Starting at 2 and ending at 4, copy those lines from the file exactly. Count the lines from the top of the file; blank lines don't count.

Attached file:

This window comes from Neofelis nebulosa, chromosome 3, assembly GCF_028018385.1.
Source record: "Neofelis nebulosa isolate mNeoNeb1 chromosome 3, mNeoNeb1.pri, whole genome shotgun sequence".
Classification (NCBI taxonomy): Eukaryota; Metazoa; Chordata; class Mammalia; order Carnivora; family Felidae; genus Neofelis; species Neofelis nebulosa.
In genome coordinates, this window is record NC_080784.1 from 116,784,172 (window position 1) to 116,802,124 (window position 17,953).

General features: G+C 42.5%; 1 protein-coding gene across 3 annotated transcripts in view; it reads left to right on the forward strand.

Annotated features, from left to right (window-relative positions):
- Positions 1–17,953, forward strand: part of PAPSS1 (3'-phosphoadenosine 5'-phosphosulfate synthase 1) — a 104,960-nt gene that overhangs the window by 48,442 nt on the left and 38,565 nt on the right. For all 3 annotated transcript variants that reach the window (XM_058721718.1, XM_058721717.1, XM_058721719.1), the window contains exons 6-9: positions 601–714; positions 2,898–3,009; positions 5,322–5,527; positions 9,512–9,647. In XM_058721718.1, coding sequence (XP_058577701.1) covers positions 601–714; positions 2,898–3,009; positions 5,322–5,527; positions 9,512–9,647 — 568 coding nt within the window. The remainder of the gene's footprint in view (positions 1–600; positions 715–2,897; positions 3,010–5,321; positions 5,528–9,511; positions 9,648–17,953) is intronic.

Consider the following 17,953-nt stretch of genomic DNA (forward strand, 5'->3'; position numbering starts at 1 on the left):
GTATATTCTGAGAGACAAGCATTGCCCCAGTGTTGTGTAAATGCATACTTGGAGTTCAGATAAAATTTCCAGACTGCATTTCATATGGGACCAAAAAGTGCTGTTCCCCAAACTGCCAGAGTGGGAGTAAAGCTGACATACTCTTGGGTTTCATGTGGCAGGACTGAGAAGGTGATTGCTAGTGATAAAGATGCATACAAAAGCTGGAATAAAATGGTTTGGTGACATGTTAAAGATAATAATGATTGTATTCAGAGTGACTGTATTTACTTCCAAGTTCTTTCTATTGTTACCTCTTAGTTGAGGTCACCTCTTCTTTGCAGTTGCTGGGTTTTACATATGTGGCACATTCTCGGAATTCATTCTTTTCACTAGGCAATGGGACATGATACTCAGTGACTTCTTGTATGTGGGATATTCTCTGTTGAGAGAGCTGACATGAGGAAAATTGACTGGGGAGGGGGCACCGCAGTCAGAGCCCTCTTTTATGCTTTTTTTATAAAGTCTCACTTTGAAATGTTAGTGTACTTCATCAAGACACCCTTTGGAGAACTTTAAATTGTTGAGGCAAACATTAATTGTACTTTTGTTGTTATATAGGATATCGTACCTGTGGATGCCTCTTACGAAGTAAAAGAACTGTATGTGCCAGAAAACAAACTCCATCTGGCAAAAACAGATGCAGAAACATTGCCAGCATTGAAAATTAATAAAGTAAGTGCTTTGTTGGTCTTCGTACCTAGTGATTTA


Source record: "Neofelis nebulosa isolate mNeoNeb1 chromosome 3, mNeoNeb1.pri, whole genome shotgun sequence".
Classification (NCBI taxonomy): Eukaryota; Metazoa; Chordata; class Mammalia; order Carnivora; family Felidae; genus Neofelis; species Neofelis nebulosa.
In genome coordinates, this window is record NC_080784.1 from 116,784,172 (window position 1) to 116,802,124 (window position 17,953).